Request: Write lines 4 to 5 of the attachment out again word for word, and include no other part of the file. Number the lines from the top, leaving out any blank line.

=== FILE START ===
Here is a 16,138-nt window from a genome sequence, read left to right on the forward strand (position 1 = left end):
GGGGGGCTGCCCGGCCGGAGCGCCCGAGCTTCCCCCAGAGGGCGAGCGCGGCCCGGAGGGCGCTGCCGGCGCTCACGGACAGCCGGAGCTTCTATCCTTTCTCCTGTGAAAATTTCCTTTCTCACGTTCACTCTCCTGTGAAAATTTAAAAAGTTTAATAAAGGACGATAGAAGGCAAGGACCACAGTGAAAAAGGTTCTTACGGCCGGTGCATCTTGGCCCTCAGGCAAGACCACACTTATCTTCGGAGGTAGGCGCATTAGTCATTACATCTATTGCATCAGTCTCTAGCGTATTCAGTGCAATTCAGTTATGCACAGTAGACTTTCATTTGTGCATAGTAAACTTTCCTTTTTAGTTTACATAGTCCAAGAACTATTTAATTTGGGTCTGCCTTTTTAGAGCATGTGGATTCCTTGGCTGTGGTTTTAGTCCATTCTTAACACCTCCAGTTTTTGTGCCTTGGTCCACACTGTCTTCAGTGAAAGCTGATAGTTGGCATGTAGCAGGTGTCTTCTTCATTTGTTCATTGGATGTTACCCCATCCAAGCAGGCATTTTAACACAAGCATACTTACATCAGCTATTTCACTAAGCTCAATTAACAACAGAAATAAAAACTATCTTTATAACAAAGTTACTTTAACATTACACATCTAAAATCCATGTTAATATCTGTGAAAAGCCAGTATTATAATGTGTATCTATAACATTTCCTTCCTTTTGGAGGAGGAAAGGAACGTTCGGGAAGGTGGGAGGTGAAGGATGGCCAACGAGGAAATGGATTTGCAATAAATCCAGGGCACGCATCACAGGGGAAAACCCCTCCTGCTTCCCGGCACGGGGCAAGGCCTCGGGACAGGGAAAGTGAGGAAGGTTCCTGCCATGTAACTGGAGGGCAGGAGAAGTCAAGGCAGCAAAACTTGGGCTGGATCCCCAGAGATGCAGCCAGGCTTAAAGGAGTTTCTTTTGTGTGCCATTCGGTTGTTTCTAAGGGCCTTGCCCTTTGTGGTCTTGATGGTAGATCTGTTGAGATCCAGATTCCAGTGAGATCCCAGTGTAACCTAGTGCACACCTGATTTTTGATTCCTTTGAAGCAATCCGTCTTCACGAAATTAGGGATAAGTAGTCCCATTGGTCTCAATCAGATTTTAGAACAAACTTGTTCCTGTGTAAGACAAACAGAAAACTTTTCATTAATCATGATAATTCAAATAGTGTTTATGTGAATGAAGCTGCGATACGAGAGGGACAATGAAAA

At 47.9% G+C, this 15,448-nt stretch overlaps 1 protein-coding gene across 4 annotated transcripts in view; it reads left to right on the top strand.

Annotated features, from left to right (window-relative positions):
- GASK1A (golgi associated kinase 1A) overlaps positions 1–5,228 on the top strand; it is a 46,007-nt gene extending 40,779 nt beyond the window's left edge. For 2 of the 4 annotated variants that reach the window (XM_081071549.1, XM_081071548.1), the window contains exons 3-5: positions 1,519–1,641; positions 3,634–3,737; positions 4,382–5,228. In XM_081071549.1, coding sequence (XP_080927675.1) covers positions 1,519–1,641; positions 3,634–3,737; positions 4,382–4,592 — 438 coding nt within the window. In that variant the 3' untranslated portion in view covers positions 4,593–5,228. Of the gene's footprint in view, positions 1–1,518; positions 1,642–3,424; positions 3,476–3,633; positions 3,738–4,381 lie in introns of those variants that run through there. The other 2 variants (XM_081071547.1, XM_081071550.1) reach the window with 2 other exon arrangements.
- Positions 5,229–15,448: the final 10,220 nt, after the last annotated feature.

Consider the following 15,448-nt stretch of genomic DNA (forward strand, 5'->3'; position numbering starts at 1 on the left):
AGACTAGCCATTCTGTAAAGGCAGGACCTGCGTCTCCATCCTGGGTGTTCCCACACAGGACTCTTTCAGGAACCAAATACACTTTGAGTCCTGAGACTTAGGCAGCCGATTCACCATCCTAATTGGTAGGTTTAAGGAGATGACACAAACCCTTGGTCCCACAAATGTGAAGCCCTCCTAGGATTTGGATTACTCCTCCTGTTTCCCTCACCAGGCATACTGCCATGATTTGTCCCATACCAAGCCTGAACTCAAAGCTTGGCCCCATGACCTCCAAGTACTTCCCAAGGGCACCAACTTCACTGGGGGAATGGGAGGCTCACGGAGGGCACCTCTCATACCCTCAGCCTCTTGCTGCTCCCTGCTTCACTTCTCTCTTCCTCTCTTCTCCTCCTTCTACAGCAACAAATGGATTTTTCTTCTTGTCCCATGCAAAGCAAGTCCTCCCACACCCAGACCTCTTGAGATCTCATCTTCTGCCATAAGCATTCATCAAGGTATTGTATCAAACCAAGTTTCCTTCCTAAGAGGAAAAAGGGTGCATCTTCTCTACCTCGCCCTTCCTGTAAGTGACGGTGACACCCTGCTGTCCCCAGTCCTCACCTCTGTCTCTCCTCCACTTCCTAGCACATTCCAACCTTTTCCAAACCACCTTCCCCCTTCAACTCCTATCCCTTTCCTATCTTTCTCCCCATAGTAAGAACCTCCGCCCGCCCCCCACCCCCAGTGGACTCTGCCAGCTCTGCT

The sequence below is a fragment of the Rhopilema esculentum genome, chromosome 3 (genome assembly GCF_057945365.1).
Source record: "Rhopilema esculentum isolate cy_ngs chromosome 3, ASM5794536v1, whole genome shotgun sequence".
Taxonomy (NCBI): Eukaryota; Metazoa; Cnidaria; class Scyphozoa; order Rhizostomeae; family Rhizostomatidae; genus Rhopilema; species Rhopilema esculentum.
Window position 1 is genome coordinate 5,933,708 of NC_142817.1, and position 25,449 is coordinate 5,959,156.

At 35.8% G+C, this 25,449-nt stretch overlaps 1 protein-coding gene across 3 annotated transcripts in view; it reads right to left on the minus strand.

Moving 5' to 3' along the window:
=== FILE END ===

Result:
Annotated features, from left to right (window-relative positions):
- GASK1A (golgi associated kinase 1A) overlaps positions 1–5,228 on the top strand; it is a 46,007-nt gene extending 40,779 nt beyond the window's left edge. For 2 of the 4 annotated variants that reach the window (XM_081071549.1, XM_081071548.1), the window contains exons 3-5: positions 1,519–1,641; positions 3,634–3,737; positions 4,382–5,228. In XM_081071549.1, coding sequence (XP_080927675.1) covers positions 1,519–1,641; positions 3,634–3,737; positions 4,382–4,592 — 438 coding nt within the window. In that variant the 3' untranslated portion in view covers positions 4,593–5,228. Of the gene's footprint in view, positions 1–1,518; positions 1,642–3,424; positions 3,476–3,633; positions 3,738–4,381 lie in introns of those variants that run through there. The other 2 variants (XM_081071547.1, XM_081071550.1) reach the window with 2 other exon arrangements.